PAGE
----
Understanding how the mechanisms and pathways through which the development of parasites within vectors may enhance vector-mediated immune control or regulate interactions will provide critical insights into relevant molecules that secure protection in vectors.
Sharma et al. investigate how P. vivax alters gut-microbiota and antiplasmodial immunity and impacts tripartite Plasmodium-mosquito-microbiota interactions in the gut lumen. In a metagenomics and RNAseq study, Sharma et al. provide evidence that, during the preinvasive phase, P. vivax suppresses midgut-microbiota, which likely negates the impact of mosquito immunity and, in turn, may enhance the survival of P. vivax. The authors conclude that the detection of sequences matching mosquito-associated Wolbachia would open a new inquiry for its exploration as an agent for “paratransgenesis-based” mosquito control. Likewise, Hu et al. advance our understanding of the critical events during schistosome infection by demonstrating changes in the gut microbiome composition during schistosomiasis progression, the functional interactions between the gut bacteria and S. japonicum infection in mice, and the dynamic metabolite changes in the host. The authors observe a decrease in richness and diversity, as well as differed composition, of the gut microbiota in infected status versus uninfected status. They also discover metabolic biomarkers including phosphatidylcholine and colfosceril palmitate in serum, as well as xanthurenic acid, naphthalenesulfonic acid, and pimelylcarnitine in the urine (Hu et al.). These biomarkers could serve as new targets for early diagnosis and prognostic purposes following S. japonicum infection.
Collectively, this themed Research Topic advances our knowledge of the molecular and cellular processes involved in parasitic disease susceptibility, which may pave the way for vector control interventions as well as diagnosis, therapy, and rational design of vaccines for VBPDs.
KK and J-HC drafted the manuscript. All authors contributed to the article and approved the submitted version.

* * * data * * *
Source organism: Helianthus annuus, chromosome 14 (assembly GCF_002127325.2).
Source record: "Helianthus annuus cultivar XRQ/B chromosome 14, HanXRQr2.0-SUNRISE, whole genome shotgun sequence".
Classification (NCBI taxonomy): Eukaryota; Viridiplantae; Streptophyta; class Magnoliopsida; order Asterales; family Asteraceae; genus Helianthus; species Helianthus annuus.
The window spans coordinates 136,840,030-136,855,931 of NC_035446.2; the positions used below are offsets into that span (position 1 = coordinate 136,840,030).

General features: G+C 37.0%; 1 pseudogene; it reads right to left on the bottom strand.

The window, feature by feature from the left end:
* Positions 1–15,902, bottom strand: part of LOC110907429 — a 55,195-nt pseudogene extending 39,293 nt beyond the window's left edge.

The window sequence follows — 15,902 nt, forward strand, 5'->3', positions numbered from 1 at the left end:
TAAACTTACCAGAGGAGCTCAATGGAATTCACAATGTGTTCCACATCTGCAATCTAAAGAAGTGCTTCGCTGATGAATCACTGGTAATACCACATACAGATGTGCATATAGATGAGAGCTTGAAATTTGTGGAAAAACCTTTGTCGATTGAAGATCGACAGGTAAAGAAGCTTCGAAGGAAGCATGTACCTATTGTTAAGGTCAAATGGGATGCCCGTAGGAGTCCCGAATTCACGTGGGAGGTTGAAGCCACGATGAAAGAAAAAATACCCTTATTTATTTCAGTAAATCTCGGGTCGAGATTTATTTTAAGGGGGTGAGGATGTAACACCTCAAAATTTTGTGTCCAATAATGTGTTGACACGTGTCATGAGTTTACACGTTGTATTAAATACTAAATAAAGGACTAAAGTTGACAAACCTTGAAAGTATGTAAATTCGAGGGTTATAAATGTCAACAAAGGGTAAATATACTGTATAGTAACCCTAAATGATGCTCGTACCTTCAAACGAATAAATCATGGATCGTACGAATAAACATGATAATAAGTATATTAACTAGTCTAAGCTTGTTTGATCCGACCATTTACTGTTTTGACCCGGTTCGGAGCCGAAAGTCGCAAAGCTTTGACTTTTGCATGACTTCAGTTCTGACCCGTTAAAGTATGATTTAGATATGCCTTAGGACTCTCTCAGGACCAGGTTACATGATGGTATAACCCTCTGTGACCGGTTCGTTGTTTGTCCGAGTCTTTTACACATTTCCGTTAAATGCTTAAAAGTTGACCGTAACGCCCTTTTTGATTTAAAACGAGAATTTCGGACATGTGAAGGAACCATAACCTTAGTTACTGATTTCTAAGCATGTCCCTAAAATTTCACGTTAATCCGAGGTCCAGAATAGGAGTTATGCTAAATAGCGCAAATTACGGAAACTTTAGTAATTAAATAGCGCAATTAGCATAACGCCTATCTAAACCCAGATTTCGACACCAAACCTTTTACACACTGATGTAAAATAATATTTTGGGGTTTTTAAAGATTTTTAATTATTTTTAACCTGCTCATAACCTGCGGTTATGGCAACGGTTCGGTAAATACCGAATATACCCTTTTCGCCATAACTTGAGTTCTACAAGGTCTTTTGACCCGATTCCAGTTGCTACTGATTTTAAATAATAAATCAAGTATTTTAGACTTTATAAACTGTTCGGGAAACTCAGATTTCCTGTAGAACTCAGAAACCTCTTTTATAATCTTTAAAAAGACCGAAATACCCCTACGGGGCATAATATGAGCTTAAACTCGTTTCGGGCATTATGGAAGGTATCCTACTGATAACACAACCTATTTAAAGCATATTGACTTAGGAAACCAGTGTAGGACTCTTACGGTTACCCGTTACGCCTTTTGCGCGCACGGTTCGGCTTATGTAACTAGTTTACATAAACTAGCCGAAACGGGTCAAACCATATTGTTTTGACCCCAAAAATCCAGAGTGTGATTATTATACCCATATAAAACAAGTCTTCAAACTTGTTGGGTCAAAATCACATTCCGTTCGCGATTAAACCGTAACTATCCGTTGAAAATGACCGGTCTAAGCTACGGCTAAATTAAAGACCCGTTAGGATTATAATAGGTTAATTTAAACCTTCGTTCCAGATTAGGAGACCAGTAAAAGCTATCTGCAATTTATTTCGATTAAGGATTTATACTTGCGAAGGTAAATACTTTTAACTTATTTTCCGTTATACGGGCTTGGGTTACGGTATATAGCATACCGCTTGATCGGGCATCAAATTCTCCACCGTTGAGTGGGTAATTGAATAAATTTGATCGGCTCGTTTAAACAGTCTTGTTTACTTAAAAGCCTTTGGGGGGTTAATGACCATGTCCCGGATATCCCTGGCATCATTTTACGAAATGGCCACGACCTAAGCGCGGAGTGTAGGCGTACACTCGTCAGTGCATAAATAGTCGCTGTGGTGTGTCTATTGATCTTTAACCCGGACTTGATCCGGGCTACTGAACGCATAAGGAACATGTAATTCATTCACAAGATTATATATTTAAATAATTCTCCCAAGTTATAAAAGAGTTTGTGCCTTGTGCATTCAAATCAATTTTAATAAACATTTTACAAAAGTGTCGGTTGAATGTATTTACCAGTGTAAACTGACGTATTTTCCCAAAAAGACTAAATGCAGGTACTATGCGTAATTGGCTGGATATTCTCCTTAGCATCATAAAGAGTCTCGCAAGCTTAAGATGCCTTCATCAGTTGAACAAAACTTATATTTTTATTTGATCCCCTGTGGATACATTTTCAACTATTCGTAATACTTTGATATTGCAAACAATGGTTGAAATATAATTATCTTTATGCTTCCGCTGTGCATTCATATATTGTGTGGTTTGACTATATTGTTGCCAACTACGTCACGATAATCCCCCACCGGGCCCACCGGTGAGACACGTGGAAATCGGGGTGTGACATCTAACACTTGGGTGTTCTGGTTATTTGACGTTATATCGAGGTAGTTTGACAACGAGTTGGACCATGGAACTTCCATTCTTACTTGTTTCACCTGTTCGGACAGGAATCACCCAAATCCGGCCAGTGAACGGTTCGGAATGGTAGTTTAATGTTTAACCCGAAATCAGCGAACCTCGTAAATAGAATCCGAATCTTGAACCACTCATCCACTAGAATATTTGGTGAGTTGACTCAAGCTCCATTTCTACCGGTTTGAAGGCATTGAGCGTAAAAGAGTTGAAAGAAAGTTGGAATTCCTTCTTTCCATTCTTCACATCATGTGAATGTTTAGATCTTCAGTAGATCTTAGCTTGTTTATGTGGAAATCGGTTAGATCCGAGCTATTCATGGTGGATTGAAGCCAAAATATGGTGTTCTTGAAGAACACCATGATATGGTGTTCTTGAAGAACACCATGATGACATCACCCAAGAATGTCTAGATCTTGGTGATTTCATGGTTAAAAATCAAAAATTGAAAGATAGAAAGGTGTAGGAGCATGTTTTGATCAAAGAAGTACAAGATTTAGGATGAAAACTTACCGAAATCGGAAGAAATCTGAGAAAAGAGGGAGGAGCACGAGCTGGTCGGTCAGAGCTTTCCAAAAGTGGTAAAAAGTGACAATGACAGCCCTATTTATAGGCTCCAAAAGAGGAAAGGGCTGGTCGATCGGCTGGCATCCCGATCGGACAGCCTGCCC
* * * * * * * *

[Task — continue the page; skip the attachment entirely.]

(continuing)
This work was supported by the National Research and Development Plan of China (Grant No. 2018YFE0121600), the National Sharing Service Platform for Parasite Resources (Grant No. TDRC-2019-194-30), and the National Natural Science Foundation of China (Grant No. 81101266). The funding bodies had no role in the design of the study, in collection, analysis, and interpretation of data, or in writing the manuscript.
Conflict of Interest
The authors declare that the research was conducted in the absence of any commercial or financial relationships that could be construed as a potential conflict of interest.
Keywords: vector-borne parasitic diseases, malaria, schistosomiasis, Chagas disease, leishmaniasis, babesiosis, theileriosis
Citation: Kassegne K, Zhou X-N and Chen J-H (2021) Editorial: Vectors and Vector-Borne Parasitic Diseases: Infection, Immunity, and Evolution. Front. Immunol. 12:729415. doi: 10.3389/fimmu.2021.729415
Received: 23 June 2021; Accepted: 07 July 2021;
Published: 21 July 2021.
Edited and reviewed by:Ian Marriott, University of North Carolina at Charlotte, United States
Copyright © 2021 Kassegne, Zhou and Chen. This is an open-access article distributed under the terms of the Creative Commons Attribution License (CC BY). The use, distribution or reproduction in other forums is permitted, provided the original author(s) and the copyright owner(s) are credited and that the original publication in this journal is cited, in accordance with accepted academic practice. No use, distribution or reproduction is permitted which does not comply with these terms.
*Correspondence: Jun-Hu Chen, email@example.com